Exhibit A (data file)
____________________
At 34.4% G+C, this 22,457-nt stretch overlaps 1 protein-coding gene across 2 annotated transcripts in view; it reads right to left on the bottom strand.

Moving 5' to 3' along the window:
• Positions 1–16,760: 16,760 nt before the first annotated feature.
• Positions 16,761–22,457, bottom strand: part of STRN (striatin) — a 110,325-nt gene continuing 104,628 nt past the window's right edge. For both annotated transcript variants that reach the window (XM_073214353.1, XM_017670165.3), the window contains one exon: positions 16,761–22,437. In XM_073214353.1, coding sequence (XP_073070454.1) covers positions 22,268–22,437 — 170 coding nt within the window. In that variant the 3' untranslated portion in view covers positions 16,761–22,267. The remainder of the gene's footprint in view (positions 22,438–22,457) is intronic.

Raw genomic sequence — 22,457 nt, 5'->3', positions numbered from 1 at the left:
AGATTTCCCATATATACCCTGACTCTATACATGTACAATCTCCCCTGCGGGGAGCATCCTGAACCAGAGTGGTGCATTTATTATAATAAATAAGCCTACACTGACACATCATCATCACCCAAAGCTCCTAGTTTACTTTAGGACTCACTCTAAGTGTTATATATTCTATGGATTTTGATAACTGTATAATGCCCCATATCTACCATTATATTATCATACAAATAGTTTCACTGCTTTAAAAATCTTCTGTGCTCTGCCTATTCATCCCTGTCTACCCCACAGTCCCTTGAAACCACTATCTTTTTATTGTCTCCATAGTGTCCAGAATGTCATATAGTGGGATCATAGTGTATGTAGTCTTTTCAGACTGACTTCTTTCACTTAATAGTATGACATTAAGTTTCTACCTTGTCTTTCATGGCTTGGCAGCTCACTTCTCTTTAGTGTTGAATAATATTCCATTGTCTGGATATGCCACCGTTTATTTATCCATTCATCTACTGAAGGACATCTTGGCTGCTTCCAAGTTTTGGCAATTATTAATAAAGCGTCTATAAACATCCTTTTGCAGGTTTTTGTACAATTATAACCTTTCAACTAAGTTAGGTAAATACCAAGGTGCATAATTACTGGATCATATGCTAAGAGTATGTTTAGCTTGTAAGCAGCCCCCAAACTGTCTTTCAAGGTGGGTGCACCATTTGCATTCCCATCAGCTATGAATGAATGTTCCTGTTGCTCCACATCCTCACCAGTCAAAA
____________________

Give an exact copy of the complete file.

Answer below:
At 34.4% G+C, this 22,457-nt stretch overlaps 1 protein-coding gene across 2 annotated transcripts in view; it reads right to left on the bottom strand.

Moving 5' to 3' along the window:
• Positions 1–16,760: 16,760 nt before the first annotated feature.
• Positions 16,761–22,457, bottom strand: part of STRN (striatin) — a 110,325-nt gene continuing 104,628 nt past the window's right edge. For both annotated transcript variants that reach the window (XM_073214353.1, XM_017670165.3), the window contains one exon: positions 16,761–22,437. In XM_073214353.1, coding sequence (XP_073070454.1) covers positions 22,268–22,437 — 170 coding nt within the window. In that variant the 3' untranslated portion in view covers positions 16,761–22,267. The remainder of the gene's footprint in view (positions 22,438–22,457) is intronic.

Raw genomic sequence — 22,457 nt, 5'->3', positions numbered from 1 at the left:
AGATTTCCCATATATACCCTGACTCTATACATGTACAATCTCCCCTGCGGGGAGCATCCTGAACCAGAGTGGTGCATTTATTATAATAAATAAGCCTACACTGACACATCATCATCACCCAAAGCTCCTAGTTTACTTTAGGACTCACTCTAAGTGTTATATATTCTATGGATTTTGATAACTGTATAATGCCCCATATCTACCATTATATTATCATACAAATAGTTTCACTGCTTTAAAAATCTTCTGTGCTCTGCCTATTCATCCCTGTCTACCCCACAGTCCCTTGAAACCACTATCTTTTTATTGTCTCCATAGTGTCCAGAATGTCATATAGTGGGATCATAGTGTATGTAGTCTTTTCAGACTGACTTCTTTCACTTAATAGTATGACATTAAGTTTCTACCTTGTCTTTCATGGCTTGGCAGCTCACTTCTCTTTAGTGTTGAATAATATTCCATTGTCTGGATATGCCACCGTTTATTTATCCATTCATCTACTGAAGGACATCTTGGCTGCTTCCAAGTTTTGGCAATTATTAATAAAGCGTCTATAAACATCCTTTTGCAGGTTTTTGTACAATTATAACCTTTCAACTAAGTTAGGTAAATACCAAGGTGCATAATTACTGGATCATATGCTAAGAGTATGTTTAGCTTGTAAGCAGCCCCCAAACTGTCTTTCAAGGTGGGTGCACCATTTGCATTCCCATCAGCTATGAATGAATGTTCCTGTTGCTCCACATCCTCACCAGTCAAAA